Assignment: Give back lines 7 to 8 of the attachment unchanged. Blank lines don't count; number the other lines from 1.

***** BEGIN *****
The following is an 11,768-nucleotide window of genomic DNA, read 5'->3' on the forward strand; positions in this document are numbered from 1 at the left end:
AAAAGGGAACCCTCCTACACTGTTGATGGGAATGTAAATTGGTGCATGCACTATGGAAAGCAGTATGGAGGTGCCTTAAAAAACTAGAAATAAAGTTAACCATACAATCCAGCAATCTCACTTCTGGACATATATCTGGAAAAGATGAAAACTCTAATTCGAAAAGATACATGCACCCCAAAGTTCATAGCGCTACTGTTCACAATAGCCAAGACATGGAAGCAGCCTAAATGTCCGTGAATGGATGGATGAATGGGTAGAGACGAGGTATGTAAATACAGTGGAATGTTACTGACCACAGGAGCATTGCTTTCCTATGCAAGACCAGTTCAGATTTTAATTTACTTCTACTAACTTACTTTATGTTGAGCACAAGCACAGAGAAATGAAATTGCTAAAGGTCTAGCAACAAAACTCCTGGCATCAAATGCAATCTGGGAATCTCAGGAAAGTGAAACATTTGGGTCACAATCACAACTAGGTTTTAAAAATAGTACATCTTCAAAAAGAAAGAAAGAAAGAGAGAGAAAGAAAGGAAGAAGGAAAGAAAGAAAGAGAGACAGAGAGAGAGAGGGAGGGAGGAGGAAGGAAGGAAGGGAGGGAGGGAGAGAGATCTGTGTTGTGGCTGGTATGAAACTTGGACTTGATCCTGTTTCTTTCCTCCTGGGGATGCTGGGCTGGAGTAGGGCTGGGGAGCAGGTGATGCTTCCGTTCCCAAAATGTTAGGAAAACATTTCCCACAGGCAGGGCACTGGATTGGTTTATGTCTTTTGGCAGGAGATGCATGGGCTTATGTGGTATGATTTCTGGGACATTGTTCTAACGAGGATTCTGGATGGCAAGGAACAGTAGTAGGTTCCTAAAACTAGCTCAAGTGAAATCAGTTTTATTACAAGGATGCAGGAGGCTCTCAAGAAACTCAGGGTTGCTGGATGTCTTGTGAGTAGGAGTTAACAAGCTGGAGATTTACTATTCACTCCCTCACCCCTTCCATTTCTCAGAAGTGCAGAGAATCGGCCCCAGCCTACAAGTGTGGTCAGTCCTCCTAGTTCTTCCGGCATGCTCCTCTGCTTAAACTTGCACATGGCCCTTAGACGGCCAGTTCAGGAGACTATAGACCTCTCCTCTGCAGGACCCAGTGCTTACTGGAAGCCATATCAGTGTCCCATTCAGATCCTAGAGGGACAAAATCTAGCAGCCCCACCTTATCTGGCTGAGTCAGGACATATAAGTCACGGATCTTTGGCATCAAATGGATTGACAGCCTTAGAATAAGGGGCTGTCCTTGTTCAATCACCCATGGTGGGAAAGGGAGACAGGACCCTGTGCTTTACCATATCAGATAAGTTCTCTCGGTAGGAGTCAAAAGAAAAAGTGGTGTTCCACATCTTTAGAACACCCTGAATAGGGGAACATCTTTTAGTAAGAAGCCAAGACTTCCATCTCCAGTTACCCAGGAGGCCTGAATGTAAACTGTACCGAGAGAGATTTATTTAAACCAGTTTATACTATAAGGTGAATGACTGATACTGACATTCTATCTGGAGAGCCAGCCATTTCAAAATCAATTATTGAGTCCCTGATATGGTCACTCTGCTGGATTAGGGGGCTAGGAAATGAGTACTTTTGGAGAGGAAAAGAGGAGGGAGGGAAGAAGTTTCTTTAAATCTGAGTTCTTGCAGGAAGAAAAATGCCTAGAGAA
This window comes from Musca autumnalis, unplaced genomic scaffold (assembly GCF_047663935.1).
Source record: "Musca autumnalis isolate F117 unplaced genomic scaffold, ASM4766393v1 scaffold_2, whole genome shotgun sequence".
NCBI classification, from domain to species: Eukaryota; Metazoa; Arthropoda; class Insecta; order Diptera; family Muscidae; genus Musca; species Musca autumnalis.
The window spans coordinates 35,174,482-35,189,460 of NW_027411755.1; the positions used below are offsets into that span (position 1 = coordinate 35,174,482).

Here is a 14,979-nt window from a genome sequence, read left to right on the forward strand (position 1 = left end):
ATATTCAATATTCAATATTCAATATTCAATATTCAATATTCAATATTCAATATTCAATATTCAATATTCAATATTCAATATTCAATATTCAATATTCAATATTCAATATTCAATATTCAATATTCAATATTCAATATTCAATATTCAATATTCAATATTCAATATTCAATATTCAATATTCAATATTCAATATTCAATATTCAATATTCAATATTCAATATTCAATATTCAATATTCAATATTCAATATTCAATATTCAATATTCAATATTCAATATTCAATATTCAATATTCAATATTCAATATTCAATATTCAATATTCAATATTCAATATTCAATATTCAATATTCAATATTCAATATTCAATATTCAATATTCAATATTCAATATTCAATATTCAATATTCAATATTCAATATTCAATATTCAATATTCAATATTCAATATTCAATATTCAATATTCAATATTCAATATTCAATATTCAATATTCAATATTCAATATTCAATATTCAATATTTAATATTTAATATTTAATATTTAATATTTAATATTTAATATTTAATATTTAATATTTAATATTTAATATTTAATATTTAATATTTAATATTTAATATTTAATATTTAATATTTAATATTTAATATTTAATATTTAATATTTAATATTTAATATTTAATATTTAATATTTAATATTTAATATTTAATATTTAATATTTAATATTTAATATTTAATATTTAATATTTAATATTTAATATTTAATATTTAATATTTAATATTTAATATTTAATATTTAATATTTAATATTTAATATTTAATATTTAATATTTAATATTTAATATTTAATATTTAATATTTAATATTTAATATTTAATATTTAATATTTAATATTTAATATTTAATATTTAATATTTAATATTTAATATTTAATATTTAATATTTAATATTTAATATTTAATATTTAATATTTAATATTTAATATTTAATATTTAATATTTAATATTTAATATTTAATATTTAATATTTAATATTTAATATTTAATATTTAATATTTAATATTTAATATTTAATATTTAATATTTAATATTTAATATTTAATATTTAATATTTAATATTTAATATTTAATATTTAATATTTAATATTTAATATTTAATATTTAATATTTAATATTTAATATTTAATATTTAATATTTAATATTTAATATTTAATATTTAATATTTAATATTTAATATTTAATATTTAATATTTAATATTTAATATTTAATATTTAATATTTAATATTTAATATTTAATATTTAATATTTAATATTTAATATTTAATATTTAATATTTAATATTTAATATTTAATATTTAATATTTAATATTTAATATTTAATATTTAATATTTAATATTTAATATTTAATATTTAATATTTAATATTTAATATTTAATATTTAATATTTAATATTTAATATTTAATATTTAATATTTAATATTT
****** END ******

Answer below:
Here is a 14,979-nt window from a genome sequence, read left to right on the forward strand (position 1 = left end):
ATATTCAATATTCAATATTCAATATTCAATATTCAATATTCAATATTCAATATTCAATATTCAATATTCAATATTCAATATTCAATATTCAATATTCAATATTCAATATTCAATATTCAATATTCAATATTCAATATTCAATATTCAATATTCAATATTCAATATTCAATATTCAATATTCAATATTCAATATTCAATATTCAATATTCAATATTCAATATTCAATATTCAATATTCAATATTCAATATTCAATATTCAATATTCAATATTCAATATTCAATATTCAATATTCAATATTCAATATTCAATATTCAATATTCAATATTCAATATTCAATATTCAATATTCAATATTCAATATTCAATATTCAATATTCAATATTCAATATTCAATATTCAATATTCAATATTCAATATTCAATATTCAATATTCAATATTCAATATTCAATATTCAATATTCAATATTCAATATTCAATATTCAATATTCAATATTCAATATTCAATATTCAATATTTAATATTTAATATTTAATATTTAATATTTAATATTTAATATTTAATATTTAATATTTAATATTTAATATTTAATATTTAATATTTAATATTTAATATTTAATATTTAATATTTAATATTTAATATTTAATATTTAATATTTAATATTTAATATTTAATATTTAATATTTAATATTTAATATTTAATATTTAATATTTAATATTTAATATTTAATATTTAATATTTAATATTTAATATTTAATATTTAATATTTAATATTTAATATTTAATATTTAATATTTAATATTTAATATTTAATATTTAATATTTAATATTTAATATTTAATATTTAATATTTAATATTTAATATTTAATATTTAATATTTAATATTTAATATTTAATATTTAATATTTAATATTTAATATTTAATATTTAATATTTAATATTTAATATTTAATATTTAATATTTAATATTTAATATTTAATATTTAATATTTAATATTTAATATTTAATATTTAATATTTAATATTTAATATTTAATATTTAATATTTAATATTTAATATTTAATATTTAATATTTAATATTTAATATTTAATATTTAATATTTAATATTTAATATTTAATATTTAATATTTAATATTTAATATTTAATATTTAATATTTAATATTTAATATTTAATATTTAATATTTAATATTTAATATTTAATATTTAATATTTAATATTTAATATTTAATATTTAATATTTAATATTTAATATTTAATATTTAATATTTAATATTTAATATTTAATATTTAATATTTAATATTTAATATTTAATATTTAATATTTAATATTTAATATTTAATATTTAATATTTAATATTTAATATTTAATATTTAATATTTAATATTTAATATTTAATATTTAATATTTAATATTTAATATTTAATATTTAATATTTAATATTTAATATTTAATATTTAATATTTAATATTT